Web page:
member avatar

This story appears in the June 6 print edition of Transport Topics. Delays in adopting federally mandated pre-employment hair drug-testing standards potentially have allowed hundreds of truck drivers who failed hair drug tests to drive for another carrier, according to fleet and medical executives. “Drivers who fail pre-employment hair tests can simply seek employment with other carriers where they can more easily pass a pre-employment urine drug test, without fear that their positive hair test results will follow them,” Dave Osiecki, chief of national advocacy for American Trucking Associations, wrote in a letter last month to a top federal drug agency official. Osiecki was referring to the Substance Abuse and Mental Health Services Administration’s process of adopting mandatory hair drug- testing standards that carriers and other federal agencies can use to test prospective employees. SAMHSA, a subagency of the U.S. Department of Health and Human Services, has been studying hair testing since 2004. Now HHS, which is responsible for setting drug-testing standards for all federal employees, is under a congressional mandate to adopt a hair-testing standard by December. Current federally mandated urine tests check for use of marijuana, cocaine, amphetamines, opiates and phencyclidine, or PCP. Frustrated by yearslong delays, a substantial number of mostly large motor carriers already have implemented hair testing on their own alongside DOT-mandated urine tests. However, privacy laws do not permit those carriers to share those hair test failures with other carriers, said Ronald Flegel, SAMHSA’S director of workplace programs and chairman of the agency’s drug testing advisory board. Some of those carriers that have gone to the extra expense of hair testing — which can detect drug use up to 90 days — are seeing patterns that support the contention that they better identify “lifestyle drug use.”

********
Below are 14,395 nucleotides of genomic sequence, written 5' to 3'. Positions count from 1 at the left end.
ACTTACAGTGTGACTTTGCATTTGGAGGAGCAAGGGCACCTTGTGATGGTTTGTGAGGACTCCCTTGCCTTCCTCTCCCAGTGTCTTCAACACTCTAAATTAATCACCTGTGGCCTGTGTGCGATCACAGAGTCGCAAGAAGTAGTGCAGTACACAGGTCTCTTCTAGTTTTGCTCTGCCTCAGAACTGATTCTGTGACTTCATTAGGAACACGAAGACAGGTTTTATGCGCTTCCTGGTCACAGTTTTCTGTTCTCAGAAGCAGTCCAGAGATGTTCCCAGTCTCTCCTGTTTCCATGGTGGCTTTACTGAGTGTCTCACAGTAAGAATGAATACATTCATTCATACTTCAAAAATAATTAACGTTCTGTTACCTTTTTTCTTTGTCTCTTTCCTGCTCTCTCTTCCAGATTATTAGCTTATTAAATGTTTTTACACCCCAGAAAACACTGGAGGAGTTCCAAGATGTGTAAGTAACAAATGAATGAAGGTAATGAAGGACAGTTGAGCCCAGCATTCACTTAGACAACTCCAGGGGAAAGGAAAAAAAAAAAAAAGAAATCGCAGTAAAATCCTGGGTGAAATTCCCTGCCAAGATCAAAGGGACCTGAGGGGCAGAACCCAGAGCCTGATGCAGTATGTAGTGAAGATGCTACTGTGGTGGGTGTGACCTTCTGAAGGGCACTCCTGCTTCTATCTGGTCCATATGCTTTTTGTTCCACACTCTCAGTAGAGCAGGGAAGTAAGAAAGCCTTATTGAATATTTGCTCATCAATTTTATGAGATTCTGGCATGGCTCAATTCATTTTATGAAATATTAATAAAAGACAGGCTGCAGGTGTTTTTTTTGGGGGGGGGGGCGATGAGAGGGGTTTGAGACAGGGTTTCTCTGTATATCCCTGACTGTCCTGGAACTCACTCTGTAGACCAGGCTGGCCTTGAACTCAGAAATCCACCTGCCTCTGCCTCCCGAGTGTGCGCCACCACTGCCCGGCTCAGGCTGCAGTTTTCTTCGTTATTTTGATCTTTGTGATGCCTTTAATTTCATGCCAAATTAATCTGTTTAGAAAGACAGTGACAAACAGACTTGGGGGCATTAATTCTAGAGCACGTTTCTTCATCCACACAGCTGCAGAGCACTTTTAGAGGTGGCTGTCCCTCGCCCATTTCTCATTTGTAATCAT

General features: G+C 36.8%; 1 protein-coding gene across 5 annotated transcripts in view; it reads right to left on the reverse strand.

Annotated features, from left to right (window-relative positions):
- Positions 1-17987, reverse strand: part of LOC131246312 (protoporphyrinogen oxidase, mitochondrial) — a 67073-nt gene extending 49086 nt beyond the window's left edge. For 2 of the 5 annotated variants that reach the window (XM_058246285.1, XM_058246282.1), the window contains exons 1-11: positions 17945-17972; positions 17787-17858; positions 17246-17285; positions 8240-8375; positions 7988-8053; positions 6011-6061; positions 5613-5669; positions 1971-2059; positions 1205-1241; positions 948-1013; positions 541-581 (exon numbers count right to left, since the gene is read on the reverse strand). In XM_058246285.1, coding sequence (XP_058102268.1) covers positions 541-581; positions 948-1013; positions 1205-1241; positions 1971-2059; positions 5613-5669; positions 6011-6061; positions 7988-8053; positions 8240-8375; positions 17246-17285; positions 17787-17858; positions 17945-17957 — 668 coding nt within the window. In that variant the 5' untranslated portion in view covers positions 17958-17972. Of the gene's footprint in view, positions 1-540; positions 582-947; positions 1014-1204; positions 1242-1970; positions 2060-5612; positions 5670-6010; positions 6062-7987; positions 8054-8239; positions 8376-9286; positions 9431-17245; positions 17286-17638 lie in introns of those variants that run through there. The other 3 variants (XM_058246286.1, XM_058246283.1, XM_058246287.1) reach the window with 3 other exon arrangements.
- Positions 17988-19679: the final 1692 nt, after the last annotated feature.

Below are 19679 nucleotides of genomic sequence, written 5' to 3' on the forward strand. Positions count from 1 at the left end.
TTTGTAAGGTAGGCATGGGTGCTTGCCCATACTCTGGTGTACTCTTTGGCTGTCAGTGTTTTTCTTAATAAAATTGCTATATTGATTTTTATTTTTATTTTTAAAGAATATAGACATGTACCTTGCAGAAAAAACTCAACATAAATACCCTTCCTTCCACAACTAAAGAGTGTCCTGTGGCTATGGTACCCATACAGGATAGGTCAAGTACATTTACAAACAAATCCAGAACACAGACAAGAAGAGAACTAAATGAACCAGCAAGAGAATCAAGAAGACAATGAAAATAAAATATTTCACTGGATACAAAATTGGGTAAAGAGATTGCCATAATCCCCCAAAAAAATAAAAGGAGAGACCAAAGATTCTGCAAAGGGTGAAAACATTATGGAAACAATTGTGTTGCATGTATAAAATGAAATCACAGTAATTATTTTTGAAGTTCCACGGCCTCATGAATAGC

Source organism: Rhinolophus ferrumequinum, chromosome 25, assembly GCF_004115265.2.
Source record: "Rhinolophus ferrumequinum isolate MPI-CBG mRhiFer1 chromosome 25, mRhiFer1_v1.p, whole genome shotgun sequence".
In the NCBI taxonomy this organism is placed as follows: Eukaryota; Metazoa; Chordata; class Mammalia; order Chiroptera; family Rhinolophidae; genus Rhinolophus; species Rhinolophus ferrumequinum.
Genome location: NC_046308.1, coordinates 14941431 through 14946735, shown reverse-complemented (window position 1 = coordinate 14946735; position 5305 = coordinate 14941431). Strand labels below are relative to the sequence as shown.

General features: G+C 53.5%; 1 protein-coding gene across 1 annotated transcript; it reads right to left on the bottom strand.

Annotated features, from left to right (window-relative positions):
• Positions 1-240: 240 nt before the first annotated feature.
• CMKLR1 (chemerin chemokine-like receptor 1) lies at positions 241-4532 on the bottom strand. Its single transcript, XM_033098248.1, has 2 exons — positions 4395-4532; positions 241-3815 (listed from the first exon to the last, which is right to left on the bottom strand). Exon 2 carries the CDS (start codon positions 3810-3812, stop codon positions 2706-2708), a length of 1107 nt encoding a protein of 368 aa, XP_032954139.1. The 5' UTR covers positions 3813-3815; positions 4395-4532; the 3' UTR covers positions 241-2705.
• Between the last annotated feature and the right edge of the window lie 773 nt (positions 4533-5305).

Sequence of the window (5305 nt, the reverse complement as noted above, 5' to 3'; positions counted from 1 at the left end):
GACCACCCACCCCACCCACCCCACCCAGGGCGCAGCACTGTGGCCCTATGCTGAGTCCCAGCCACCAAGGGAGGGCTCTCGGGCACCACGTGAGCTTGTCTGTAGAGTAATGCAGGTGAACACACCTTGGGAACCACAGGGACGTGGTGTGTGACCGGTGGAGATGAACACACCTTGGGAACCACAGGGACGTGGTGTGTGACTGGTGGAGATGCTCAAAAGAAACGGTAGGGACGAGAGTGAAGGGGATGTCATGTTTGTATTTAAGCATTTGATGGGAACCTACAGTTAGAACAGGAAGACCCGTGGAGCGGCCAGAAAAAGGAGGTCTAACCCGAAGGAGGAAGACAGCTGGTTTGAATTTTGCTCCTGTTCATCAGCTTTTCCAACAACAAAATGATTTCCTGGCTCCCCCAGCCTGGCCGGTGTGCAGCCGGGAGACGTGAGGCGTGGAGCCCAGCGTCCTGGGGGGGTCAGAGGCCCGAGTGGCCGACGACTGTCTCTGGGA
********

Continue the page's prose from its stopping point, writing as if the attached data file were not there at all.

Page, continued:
Read more at: http://www.ttnews.com/articles/petemplate.aspx?storyid=42156

© Transport Topics, American Trucking Associations Inc. Reproduction, redistribution, display or rebroadcast by any means without written permission is prohibited.

DOT:

Department Of Transportation

A department of the federal executive branch responsible for the national highways and for railroad and airline safety. It also manages Amtrak, the national railroad system, and the Coast Guard.

State and Federal DOT Officers are responsible for commercial vehicle enforcement. "The truck police" you could call them.

Dm:

Dispatcher, Fleet Manager, Driver Manager

The primary person a driver communicates with at his/her company. A dispatcher can play many roles, depending on the company's structure. Dispatchers may assign freight, file requests for home time, relay messages between the driver and management, inform customer service of any delays, change appointment times, and report information to the load planners.

HOS:

Hours Of Service

HOS refers to the logbook hours of service regulations.
Rick S.'s Comment
member avatar

This story appears in the June 6 print edition of Transport Topics. Delays in adopting federally mandated pre-employment hair drug-testing standards potentially have allowed hundreds of truck drivers who failed hair drug tests to drive for another carrier, according to fleet and medical executives. “Drivers who fail pre-employment hair tests can simply seek employment with other carriers where they can more easily pass a pre-employment urine drug test, without fear that their positive hair test results will follow them,” Dave Osiecki, chief of national advocacy for American Trucking Associations, wrote in a letter last month to a top federal drug agency official. Osiecki was referring to the Substance Abuse and Mental Health Services Administration’s process of adopting mandatory hair drug- testing standards that carriers and other federal agencies can use to test prospective employees. SAMHSA, a subagency of the U.S. Department of Health and Human Services, has been studying hair testing since 2004. Now HHS, which is responsible for setting drug-testing standards for all federal employees, is under a congressional mandate to adopt a hair-testing standard by December. Current federally mandated urine tests check for use of marijuana, cocaine, amphetamines, opiates and phencyclidine, or PCP. Frustrated by yearslong delays, a substantial number of mostly large motor carriers already have implemented hair testing on their own alongside DOT-mandated urine tests. However, privacy laws do not permit those carriers to share those hair test failures with other carriers, said Ronald Flegel, SAMHSA’S director of workplace programs and chairman of the agency’s drug testing advisory board. Some of those carriers that have gone to the extra expense of hair testing — which can detect drug use up to 90 days — are seeing patterns that support the contention that they better identify “lifestyle drug use.”